Git Tips You Probably Didn’t Know

I’ve been using `git` for quite a while now and some of it’s features continue to amaze me. Here’s a few things I learned recently.

I’ve been using git for quite a while now and some of it’s features continue to amaze me. Here’s a few things I learned recently.

Finding only your changes to master.

When you’ve made a change against a master that’s moving often, you find that simply doing git diff master doesn’t give the right diff. It shows you the difference between your branch and current master. That’s not what you want in most cases. The master branch would have changed and now the command also shows those changes. GitHub does the right thing and the right command in this case is the following:

git diff master... 

Copying your changes in one branch into another

Recently, our designer Sam Smith started working on making CKAN more responsive. His Branch was based off master and I wanted to make a new branch based off release-v2.2 with his changes on top of it. My instinct was to make a patch.

git diff master...responsive > ../responsive.patch 

Then, apply the patch onto a different branch. This would surely work, but I’m using a version control system! It should be smart about this. The good folks in #git pointed me in the right direction.

First find the last commit from the responsive branch that you don’t want to copy.

git checkout responsive git log master..responsive 

The last commit in that log is what you want to copy. In this case, it’s 7587c6e8fe49c809ef7357b6f88496bd06ac93b9, so now you want to do git log 7587c6e8fe49c809ef7357b6f88496bd06ac93b9^. The first commit is the one you don’t want to keep.

git checkout responsive git checkout -b reponsive-2.2 git rebase 7587c6e8fe49c809ef7357b6f88496bd06ac93b9 --onto release-2.2 

Thus, responsive-2.2 is a new branch with responsive changes based on top of release-v2.2!

The more you know

Git and Bash Love

I’ve recently been working with git a lot, more specifically with branches. I love git’s branching and its fairly awesome. However, its also easy to forget which branch you’re currently working on (especially awful to find that the commits you did were to master :/). Sometime back I did some extensive searching to fix that situation and finally stumbled upon a neat way to fix it. I modified the PS1 variable to show the current branch! Here’s what I added to the .bashrc file in Ubuntu 🙂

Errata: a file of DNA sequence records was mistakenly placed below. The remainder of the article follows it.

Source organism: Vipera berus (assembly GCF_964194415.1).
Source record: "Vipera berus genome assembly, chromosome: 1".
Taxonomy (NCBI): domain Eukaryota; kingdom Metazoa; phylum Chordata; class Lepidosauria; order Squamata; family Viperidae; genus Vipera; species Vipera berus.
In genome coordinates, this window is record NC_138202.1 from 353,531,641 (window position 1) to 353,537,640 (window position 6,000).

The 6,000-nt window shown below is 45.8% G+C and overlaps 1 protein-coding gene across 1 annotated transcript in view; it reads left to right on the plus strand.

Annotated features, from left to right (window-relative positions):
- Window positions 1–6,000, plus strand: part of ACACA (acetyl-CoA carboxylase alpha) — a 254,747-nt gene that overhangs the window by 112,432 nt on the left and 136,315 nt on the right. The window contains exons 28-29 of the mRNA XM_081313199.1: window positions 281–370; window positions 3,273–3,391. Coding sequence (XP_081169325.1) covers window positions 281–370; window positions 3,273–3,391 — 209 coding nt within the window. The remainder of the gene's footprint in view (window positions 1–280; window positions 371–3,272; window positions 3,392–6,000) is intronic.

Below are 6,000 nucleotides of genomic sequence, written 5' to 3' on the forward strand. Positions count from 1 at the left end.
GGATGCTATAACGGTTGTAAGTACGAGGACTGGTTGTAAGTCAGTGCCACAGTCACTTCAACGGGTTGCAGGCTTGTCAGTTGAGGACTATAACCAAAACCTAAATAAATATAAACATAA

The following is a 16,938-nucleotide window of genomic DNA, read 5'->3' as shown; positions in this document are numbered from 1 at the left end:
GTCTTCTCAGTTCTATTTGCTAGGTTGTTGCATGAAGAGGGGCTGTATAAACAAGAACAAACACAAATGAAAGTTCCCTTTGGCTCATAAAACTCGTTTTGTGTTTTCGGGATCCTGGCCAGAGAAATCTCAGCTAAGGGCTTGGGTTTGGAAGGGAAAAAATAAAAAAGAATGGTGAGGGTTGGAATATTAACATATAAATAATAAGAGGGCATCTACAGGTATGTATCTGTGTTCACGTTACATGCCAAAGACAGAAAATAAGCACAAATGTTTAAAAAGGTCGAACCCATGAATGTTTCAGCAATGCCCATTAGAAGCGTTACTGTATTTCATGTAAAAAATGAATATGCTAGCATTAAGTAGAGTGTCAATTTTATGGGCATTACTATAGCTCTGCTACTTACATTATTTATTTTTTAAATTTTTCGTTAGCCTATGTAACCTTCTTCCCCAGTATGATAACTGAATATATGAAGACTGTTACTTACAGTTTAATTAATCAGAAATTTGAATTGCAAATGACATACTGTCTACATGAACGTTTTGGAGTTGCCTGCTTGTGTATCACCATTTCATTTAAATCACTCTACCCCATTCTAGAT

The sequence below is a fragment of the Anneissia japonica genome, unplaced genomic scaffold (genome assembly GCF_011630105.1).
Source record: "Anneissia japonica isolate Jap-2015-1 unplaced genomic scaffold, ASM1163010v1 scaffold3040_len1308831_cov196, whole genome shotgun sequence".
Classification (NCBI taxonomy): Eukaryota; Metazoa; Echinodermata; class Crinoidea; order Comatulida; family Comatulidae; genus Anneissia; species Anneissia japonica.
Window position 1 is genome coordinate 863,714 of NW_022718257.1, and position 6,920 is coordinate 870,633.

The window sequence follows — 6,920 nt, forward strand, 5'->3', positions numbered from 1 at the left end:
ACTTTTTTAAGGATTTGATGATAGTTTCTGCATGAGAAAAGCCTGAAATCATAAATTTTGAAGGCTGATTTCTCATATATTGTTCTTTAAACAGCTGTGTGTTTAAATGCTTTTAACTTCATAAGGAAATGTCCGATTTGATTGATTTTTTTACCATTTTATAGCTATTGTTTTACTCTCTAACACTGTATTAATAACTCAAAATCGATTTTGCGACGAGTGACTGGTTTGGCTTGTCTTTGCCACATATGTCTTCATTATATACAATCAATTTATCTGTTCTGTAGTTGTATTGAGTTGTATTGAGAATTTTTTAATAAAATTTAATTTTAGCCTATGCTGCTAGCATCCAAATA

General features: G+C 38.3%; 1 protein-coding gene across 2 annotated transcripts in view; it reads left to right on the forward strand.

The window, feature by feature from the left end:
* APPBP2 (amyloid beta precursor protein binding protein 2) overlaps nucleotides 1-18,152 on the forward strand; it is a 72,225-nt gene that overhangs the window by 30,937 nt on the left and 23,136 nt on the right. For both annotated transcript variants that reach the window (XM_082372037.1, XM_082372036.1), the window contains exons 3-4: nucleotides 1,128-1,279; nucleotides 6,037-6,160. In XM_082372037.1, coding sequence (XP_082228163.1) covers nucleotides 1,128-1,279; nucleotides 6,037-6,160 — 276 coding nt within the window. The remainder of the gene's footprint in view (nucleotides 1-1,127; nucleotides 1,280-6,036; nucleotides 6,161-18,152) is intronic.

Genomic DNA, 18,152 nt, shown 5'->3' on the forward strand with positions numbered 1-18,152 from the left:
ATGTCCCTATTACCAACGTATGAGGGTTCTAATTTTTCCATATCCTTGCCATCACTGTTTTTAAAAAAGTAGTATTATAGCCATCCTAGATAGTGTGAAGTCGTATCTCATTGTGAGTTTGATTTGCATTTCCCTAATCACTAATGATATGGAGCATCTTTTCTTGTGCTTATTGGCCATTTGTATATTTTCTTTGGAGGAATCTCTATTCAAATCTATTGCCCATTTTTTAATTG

function parse_git_branch {     ref=$(git symbolic-ref HEAD 2> /dev/null) || return     echo "("${ref#refs/heads/}")" }  RED="[33[0;31m]" YELLOW="[33[0;33m]" GREEN="[33[0;32m]"  PS1="$PS1$RED$(date +{13371f13f0bf161e7595c2ac5df92e005bed3de1d132ef646d0a44f3a1a9ee62}H:{13371f13f0bf161e7595c2ac5df92e005bed3de1d132ef646d0a44f3a1a9ee62}M) w$YELLOW $(parse_git_branch)$GREEN$[33[0m] " 

Web-based viewer for git

I’ve been looking for a simple to set up viewer for git that would list out all the git repositories that I have on my git server. It took a bit of a search and I finally discovered viewgit. So far, I’ve found it pretty nice. Setting up viewgit is very simple.

Download the tarball from sourceforge. Extract it to your htdocs or www folder. Make a copy of example-localconfig.php and rename it as localconfig.php. Comment out the line$conf['projects'] and uncomment $conf['projects_glob'] = array ('/path/to/repo/);. If like me, you store all your git repos in one folder, this is the best viewer for the amount of work I’ve had to do. Maybe I should write about how to store git repos in one folder. A story for tomorrow!